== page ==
https://stluciatimes.com/dont-share-the-video-it-is-wrong/
St. Lucia Times News

June 11, 2021

https://stluciatimes.com/wp-content/uploads/2021/06/social-media-mobile-telephone.jpg

The President of Raise Your Voice Saint Lucia has expressed disgust at the continued sharing of graphic and at times embarrassing videos on social media.

Catherine Sealys is also concerned about the sharing of ‘intimate videos’ without the consent of the subject.

“Don’t share the video. It is wrong!” Sealys advises.

Sealys recalls that in the past several videos have appeared on social media, featuring among other things, mothers beating children and a man taking advantage of a naked woman who appeared to be intoxicated.

And most recently this week, the Raise Your Voice Saint Lucia President noted that a video had appeared on social media of a female accident victim in Vieux Fort.

Someone records the woman as she lies in pain on the ground with her skirt lifted.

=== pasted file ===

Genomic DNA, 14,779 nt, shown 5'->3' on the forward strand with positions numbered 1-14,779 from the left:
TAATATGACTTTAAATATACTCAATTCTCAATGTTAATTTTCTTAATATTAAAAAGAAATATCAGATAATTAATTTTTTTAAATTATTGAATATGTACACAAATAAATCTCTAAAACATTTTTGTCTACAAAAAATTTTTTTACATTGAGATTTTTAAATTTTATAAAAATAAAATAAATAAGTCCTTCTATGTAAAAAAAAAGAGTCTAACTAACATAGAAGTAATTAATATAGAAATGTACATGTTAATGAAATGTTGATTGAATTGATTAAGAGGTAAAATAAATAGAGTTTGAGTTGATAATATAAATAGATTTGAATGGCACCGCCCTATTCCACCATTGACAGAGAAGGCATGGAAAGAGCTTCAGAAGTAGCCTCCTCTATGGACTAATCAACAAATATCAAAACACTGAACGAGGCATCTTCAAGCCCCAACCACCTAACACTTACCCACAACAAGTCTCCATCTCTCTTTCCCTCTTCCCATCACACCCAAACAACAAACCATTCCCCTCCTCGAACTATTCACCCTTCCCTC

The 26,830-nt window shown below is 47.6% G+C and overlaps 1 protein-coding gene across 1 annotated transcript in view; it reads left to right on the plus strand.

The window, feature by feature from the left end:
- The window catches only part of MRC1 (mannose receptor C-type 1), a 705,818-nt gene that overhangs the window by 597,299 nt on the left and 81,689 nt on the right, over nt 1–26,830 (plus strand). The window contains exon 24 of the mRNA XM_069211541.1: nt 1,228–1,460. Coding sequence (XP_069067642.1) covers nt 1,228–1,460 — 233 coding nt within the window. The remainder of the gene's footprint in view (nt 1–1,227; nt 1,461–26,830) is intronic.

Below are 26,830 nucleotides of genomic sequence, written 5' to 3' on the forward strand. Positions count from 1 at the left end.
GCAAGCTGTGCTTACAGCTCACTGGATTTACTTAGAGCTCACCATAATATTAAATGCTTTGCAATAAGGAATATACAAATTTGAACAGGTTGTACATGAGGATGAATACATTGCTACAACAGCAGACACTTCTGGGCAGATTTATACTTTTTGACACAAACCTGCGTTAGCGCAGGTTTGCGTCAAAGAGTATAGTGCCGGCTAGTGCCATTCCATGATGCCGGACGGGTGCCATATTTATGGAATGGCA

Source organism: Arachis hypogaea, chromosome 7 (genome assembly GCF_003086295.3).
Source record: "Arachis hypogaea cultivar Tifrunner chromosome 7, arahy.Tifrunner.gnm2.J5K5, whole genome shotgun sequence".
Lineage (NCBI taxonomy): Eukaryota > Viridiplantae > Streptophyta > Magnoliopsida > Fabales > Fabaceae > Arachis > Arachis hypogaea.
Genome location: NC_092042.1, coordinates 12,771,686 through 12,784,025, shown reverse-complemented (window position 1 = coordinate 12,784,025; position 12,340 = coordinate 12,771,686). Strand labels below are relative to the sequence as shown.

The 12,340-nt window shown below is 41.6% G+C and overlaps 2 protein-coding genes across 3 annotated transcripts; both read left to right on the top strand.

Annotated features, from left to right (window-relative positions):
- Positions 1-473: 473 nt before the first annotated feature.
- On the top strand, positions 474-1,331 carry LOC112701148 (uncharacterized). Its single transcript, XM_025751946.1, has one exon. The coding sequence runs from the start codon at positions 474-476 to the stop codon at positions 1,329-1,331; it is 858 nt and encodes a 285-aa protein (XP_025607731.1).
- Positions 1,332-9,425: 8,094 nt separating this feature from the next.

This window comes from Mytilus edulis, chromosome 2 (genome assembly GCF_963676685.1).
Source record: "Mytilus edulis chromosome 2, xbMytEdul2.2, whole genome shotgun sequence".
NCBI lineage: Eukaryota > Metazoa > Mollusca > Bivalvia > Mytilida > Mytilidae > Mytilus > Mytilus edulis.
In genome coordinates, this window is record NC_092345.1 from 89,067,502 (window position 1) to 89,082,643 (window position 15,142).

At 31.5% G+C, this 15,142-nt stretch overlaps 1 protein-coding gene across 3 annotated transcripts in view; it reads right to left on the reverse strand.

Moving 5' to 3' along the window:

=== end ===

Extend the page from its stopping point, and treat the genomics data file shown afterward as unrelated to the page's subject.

“Your first duty is to save someone’s life, not to record them,” Sealys told St Lucia Times.

“For a woman to be in an accident and to be injured and to be on the ground suffering and somebody is videotaping her and then circulating that video, speaks to our tendency to absorb trauma, to be unempathetic,” she explained.

“Because if you are looking at this woman suffering, your first duty is to see how can you help her,” Sealys stated.

“I do not know what has happened to Saint Lucia, but everybody seems to feel anything that happens just take out my phone and start to video,” she lamented.

Sealys expressed concern over the national threshold for doing things that are unacceptable.

But she also condemned the hypocrisy of people who condemn the viral videos but share them anyway.

According to the Raise Your Voice Saint Lucia President, the relatives of victims continue to suffer.

“The persons in the video – they’re all over the place, not in the most dignified manner. We need to check ourselves in this country,” Sealys declared.

“This has to stop,” she asserted.

The Computer Misuse Act of Saint Lucia states:

  1. Malicious communications

(15. — (1) A person shall not use a computer to send a message, letter, electronic communication or article of any description that —

(a) is indecent or obscene;

(b) constitutes a threat; or